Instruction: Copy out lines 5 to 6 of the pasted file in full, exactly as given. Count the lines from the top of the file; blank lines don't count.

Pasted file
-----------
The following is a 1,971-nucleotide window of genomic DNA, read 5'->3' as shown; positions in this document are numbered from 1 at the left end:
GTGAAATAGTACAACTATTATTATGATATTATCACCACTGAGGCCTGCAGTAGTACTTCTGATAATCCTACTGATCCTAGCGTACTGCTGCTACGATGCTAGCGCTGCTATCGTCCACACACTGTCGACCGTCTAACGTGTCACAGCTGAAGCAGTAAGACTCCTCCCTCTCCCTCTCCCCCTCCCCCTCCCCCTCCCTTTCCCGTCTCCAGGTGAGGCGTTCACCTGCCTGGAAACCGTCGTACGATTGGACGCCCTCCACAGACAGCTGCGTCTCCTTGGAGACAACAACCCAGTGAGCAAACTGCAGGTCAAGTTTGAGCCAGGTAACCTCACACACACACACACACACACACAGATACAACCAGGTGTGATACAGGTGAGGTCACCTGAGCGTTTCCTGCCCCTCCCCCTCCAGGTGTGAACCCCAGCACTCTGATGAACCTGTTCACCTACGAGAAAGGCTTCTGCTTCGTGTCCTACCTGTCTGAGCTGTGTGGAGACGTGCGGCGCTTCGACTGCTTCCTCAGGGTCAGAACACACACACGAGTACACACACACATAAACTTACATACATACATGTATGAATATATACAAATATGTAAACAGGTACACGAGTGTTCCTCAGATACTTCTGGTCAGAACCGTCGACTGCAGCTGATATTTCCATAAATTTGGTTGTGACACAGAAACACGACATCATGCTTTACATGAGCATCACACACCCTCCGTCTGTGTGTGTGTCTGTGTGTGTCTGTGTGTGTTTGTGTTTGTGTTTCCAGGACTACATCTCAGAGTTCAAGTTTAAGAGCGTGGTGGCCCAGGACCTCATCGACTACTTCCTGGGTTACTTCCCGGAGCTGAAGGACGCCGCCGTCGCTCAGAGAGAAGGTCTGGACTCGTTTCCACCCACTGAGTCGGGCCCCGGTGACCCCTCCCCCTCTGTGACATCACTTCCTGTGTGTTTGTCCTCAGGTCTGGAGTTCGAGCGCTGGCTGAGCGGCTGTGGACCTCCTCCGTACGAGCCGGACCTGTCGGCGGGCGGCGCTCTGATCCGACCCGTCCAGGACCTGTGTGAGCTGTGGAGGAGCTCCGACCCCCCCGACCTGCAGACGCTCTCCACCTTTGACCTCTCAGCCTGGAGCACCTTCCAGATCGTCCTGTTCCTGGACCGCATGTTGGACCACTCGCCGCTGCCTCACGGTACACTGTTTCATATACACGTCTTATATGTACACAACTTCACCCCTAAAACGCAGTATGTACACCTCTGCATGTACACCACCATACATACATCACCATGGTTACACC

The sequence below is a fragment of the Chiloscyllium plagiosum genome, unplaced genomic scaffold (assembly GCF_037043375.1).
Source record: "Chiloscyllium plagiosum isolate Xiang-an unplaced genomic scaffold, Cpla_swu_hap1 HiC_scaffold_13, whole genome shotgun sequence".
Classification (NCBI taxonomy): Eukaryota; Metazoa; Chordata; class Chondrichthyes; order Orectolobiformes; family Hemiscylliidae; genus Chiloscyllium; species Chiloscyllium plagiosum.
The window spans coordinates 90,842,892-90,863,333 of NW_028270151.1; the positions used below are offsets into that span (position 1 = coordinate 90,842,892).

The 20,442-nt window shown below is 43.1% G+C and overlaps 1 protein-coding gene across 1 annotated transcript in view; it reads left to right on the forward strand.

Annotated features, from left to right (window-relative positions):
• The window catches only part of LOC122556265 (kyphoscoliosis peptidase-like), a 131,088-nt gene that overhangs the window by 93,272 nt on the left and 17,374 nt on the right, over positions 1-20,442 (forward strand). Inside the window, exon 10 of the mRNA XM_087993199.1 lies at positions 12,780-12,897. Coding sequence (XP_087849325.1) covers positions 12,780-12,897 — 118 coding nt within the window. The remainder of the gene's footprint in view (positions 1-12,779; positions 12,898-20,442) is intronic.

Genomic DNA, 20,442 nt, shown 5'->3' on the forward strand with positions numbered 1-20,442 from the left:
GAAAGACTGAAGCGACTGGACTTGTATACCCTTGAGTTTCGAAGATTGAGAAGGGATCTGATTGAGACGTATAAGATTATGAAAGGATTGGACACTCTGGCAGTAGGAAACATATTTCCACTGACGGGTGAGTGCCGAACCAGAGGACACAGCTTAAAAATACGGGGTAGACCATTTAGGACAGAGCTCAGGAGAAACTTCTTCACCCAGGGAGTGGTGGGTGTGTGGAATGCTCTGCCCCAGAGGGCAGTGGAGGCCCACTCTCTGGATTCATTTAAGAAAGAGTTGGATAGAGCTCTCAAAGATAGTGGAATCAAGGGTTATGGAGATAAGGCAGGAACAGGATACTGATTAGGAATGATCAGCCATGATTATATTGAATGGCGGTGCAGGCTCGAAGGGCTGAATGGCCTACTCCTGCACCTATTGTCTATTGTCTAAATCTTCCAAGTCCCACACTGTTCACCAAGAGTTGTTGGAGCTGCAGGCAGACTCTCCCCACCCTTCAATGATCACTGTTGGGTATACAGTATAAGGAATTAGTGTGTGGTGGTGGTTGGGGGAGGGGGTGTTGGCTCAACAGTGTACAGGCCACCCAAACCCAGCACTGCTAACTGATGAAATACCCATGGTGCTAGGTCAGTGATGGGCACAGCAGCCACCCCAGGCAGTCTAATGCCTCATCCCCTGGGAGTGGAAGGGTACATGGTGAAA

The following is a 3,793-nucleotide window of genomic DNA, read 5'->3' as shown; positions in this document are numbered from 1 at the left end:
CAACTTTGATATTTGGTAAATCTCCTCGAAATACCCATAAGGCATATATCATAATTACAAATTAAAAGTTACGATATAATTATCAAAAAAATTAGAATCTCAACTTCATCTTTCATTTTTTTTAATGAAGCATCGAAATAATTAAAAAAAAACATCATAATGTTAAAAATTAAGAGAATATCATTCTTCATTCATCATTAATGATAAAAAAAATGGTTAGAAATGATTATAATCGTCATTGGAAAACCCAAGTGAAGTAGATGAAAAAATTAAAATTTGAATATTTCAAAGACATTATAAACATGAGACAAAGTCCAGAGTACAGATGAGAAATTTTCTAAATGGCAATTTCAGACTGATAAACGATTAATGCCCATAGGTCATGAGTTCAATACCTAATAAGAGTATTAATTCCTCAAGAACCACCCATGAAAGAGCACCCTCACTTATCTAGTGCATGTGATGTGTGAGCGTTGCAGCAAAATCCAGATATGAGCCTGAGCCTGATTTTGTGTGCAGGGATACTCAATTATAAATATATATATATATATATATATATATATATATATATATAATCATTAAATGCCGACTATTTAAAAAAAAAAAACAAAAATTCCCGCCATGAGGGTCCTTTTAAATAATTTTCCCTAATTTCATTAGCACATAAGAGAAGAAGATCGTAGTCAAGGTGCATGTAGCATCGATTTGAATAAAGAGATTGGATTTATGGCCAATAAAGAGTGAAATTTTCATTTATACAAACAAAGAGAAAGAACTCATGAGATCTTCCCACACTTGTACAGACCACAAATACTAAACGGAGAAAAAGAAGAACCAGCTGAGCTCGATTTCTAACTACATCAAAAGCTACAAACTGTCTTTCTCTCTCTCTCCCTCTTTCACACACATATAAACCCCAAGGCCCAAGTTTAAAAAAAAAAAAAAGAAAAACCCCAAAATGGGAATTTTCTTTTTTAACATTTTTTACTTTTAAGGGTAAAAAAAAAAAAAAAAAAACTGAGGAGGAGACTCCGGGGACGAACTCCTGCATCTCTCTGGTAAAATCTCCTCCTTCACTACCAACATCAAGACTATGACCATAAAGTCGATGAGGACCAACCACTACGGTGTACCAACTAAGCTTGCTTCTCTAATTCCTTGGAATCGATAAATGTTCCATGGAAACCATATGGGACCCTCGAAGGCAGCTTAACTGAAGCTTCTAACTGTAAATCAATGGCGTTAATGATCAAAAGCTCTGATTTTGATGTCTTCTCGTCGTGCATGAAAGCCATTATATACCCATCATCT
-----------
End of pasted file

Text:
Classification (NCBI taxonomy): Eukaryota; Metazoa; Chordata; class Chondrichthyes; order Orectolobiformes; family Hemiscylliidae; genus Chiloscyllium; species Chiloscyllium plagiosum.
The window spans coordinates 90,842,892-90,863,333 of NW_028270151.1; the positions used below are offsets into that span (position 1 = coordinate 90,842,892).